Specialty Care, Charlie Norwood VA Medical Center, and Section of Nephrology, Department of Medicine, Georgia
Regents University, Augusta, Georgia, USA
The vasculopathy of ESRD affects both arteries and veins. The arteries develop arteriosclerosis, which is
largely a disease of the media characterized by increased collagen content, calcification, and both hypertrophy and
hyperplasia of vascular smooth muscle cells. Veins may exhibit increased width of the intimal and medial layers, and may
develop neointimal hyperplasia and calcification. Successful fistula maturation depends upon dilatation and remodeling of
the artery and vein, but the stiff and thickened vessels of ESRD patients may respond poorly to signals that promote these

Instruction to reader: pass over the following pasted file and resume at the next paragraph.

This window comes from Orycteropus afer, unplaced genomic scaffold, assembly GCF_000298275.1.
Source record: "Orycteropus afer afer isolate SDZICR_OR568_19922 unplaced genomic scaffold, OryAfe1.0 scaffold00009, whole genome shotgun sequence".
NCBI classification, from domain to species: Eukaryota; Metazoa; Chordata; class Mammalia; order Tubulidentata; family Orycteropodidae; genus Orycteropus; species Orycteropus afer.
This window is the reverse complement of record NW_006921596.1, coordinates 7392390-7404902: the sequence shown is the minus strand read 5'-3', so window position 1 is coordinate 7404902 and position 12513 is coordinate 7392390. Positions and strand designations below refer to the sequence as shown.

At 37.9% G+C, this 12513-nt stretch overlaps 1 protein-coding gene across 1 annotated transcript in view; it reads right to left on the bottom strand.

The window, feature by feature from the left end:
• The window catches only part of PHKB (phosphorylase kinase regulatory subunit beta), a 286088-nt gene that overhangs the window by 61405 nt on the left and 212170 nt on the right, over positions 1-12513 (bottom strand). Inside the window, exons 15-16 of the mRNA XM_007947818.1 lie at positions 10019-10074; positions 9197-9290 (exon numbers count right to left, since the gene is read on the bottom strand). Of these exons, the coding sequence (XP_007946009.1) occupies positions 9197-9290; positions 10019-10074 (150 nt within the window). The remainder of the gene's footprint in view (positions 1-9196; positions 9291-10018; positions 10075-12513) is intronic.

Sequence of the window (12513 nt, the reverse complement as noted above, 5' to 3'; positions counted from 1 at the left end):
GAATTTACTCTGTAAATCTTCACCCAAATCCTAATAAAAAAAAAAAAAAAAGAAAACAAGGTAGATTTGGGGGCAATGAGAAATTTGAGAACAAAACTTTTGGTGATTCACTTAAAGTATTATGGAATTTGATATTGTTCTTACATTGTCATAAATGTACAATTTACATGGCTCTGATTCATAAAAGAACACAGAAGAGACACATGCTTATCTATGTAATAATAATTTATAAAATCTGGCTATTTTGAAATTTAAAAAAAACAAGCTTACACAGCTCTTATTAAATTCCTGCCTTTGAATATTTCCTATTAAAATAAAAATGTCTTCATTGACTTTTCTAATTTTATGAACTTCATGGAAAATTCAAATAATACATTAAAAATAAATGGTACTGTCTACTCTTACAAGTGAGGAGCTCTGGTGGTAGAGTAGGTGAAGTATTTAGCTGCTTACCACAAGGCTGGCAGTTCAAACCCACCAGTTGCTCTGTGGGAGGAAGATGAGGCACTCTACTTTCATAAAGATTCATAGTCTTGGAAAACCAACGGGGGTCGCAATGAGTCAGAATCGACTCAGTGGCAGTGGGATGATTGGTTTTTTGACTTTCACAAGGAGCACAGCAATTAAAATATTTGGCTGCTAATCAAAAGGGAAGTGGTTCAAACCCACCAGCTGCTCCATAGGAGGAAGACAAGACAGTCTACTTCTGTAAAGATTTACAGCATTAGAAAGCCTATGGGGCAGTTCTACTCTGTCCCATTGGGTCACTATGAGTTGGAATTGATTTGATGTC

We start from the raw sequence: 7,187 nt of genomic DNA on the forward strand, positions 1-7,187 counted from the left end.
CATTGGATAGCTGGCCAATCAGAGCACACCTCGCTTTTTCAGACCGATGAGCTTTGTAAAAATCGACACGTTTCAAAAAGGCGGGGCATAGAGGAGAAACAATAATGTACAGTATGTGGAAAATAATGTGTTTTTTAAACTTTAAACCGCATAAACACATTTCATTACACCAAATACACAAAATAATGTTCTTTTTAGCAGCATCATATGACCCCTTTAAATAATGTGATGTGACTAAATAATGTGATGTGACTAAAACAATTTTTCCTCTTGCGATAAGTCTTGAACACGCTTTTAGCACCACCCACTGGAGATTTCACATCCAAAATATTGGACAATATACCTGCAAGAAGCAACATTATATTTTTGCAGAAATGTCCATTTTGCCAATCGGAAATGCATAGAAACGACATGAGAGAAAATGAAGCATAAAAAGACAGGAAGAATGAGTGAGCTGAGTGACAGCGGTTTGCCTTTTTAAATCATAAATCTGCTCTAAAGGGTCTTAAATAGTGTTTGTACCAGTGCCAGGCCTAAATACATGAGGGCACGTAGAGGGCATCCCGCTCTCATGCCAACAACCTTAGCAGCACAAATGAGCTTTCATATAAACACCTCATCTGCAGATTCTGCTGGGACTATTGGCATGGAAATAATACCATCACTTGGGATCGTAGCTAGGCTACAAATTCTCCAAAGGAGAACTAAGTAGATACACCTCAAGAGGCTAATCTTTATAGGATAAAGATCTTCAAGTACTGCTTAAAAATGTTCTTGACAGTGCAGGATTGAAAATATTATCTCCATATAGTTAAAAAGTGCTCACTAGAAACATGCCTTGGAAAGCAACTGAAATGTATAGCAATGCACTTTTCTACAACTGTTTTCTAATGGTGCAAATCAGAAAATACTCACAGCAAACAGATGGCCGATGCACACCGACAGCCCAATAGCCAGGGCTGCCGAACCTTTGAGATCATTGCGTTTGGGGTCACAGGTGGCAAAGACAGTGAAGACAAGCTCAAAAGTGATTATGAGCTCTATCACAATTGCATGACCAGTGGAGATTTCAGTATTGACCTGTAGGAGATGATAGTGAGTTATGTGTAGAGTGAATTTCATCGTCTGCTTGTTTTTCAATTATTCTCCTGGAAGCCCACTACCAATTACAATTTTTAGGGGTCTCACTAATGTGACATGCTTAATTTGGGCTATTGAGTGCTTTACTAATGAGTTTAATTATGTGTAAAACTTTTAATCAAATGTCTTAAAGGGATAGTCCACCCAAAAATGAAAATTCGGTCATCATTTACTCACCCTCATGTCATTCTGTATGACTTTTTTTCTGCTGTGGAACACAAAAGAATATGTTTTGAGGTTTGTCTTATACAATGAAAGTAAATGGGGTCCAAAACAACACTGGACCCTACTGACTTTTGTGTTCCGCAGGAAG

adaptations. There is intense interest in accurately predicting fistula maturation outcome and preventing maturation
failure. However, definitive criteria for preoperative testing of vessel elasticity have not yet been established. Tests that
are adopted for widespread clinical use will need to be easy to apply - a standard that many of these tests may not meet.
Finally, effective treatments are needed that prevent or reduce the stiffness of vessels. In conclusion, although there are
many promising developments in this emerging field, effective methods of predicting fistula maturation outcome and
preventing maturation failure remain to be established.
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